For my first few years living on Anna Maria Island, I had only heard of white pelicans, but never had seen them. Eventually, my curiosity prompted me to go look for them. I had heard there were some at the south part of the island in Anna Maria Sound. At first, I thought I’d found them. They looked white, but they were in many ways similar to the more common local Brown Pelicans. Soon I learned Brown Pelicans have white heads and necks when they are adults, but not breeding. This is all I had seen.
Later I learned the best place to see the American White Pelican in this area was Cortez fishing village, and this is where I found them. On the occasion of my first American White Pelican spotting, there was no question about what it was. It was gigantic compared to the local browns. The wingspan of the white is 9 feet, compared to 7 feet for the brown. The white pelican also looks completely white when it floats in the water. The black primary and secondary flight feathers on the wings are only obvious during flight.
Other than size and color, the most obvious difference between Brown Pelicans and American White Pelicans is their feeding behavior. Brown Pelicans glide in the air, then do apparently awkward dives, splashing loudly into the water with a strange twist, but usually recovering with a pouch full of fish. White pelicans do not dive; instead they forage for fish in a methodical way. Sometimes they even swim as a group in a formation, moving the fish toward the shore or into narrow areas where they can be more easily caught.
The most unusual part of all pelicans is the bill, which features flexible bones supporting a deep pouch of skin. When the bird either dives or thrusts its bill into water, the skin expands, filling with water and fish. The water drains out slowly and the fish are swallowed. Pelicans use their pouches in breeding displays. A fibrous epidermal plate on the top of the American White Pelican’s bill also plays a role in these displays, as it grows during the breeding season and shrinks at other times.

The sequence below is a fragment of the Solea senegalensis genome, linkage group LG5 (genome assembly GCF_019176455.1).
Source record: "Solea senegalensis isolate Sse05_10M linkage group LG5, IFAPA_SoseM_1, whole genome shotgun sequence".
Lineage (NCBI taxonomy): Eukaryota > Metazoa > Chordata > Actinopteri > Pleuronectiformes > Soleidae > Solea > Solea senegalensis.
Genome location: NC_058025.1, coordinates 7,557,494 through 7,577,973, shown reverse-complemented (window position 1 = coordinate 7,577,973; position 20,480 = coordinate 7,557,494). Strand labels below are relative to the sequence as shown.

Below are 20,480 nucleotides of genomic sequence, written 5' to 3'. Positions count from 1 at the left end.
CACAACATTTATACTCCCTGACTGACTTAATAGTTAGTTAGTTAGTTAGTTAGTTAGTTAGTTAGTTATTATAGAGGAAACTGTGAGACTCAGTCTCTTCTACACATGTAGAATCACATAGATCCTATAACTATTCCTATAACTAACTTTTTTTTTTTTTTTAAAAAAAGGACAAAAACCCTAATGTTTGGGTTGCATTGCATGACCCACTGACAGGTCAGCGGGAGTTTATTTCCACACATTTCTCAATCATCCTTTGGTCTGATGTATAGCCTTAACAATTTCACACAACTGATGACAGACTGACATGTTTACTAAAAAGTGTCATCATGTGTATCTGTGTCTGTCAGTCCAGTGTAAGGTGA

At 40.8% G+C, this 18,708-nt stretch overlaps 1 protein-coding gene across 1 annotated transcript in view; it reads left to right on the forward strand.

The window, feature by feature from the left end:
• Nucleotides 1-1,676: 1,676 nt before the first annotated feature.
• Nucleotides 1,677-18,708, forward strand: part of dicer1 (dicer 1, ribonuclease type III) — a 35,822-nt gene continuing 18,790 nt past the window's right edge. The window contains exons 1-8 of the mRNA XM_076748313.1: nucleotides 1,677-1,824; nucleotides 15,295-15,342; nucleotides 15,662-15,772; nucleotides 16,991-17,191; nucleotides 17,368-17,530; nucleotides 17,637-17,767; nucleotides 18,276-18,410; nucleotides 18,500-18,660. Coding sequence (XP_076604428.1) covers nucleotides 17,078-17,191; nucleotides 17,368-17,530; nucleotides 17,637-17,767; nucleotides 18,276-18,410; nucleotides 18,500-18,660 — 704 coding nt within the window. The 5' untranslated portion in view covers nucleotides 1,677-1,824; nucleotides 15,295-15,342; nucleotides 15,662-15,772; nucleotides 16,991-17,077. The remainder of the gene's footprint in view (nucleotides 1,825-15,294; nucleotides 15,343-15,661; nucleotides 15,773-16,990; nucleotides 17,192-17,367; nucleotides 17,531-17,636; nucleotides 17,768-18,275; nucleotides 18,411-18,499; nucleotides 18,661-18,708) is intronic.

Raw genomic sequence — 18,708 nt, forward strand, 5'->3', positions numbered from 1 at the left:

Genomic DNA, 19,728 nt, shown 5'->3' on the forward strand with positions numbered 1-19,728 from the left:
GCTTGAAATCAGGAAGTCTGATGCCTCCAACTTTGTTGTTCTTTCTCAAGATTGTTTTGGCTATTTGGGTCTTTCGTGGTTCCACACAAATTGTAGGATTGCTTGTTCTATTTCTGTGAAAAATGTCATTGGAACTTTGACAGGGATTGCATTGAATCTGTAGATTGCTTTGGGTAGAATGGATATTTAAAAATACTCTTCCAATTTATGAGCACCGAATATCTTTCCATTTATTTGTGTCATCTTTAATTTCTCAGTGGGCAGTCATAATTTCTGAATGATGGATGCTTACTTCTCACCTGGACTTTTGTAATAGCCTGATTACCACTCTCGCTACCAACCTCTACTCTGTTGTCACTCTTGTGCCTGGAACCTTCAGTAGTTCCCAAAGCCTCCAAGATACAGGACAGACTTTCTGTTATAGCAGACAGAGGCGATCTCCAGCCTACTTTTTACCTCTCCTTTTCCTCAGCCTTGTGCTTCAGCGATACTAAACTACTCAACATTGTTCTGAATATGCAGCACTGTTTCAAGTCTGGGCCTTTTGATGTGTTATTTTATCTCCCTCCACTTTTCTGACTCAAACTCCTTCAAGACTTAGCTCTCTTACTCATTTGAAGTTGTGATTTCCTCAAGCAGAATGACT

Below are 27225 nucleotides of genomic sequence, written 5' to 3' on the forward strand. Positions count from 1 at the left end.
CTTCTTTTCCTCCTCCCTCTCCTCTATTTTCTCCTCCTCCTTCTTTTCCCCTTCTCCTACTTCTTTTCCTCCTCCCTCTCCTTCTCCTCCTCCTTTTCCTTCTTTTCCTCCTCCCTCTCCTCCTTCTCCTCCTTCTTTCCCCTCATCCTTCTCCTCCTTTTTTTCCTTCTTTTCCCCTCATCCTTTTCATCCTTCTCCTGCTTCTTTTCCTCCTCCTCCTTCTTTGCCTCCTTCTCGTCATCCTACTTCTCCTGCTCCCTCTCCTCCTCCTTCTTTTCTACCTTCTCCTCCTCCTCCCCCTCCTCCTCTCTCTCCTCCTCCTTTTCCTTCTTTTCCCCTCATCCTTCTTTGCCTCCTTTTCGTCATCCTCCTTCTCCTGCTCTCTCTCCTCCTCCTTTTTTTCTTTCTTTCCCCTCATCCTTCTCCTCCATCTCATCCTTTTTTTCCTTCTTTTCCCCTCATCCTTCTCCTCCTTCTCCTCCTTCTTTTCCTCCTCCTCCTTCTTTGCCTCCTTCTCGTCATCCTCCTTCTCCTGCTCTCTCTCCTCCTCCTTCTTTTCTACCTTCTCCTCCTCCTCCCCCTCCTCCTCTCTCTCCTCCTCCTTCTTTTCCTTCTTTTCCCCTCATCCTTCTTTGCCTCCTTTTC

Human residents of Anna Maria Island are used to seeing the resident Brown Pelicans, and the white, therefore, seems more exotic. I tend to think of showy, exotic species as coming from the tropics. However, the white pelican is not a more tropical species than its cousin, the brown. In fact, it breeds inland, to the north, up into Canada, while the brown stays put year round, along our southern shores.
Ever since my first sighting of the beautiful American White Pelican in Cortez, I have been delighted to see it occasionally in the bay in my neighborhood near Galati Marine. They appear only in some years, usually at Christmas time … as if they were angels showing up for a pageant. Their brilliant white feathers and large size are striking, as they regally float among the island’s smaller birds.
Although most of the world’s 7 species of pelican are in decline, the American White Pelican population has been stable. So we, on Anna Maria Island, can look forward to many more years of seeing this remarkable creature that visits us at the same time as the other snowbirds.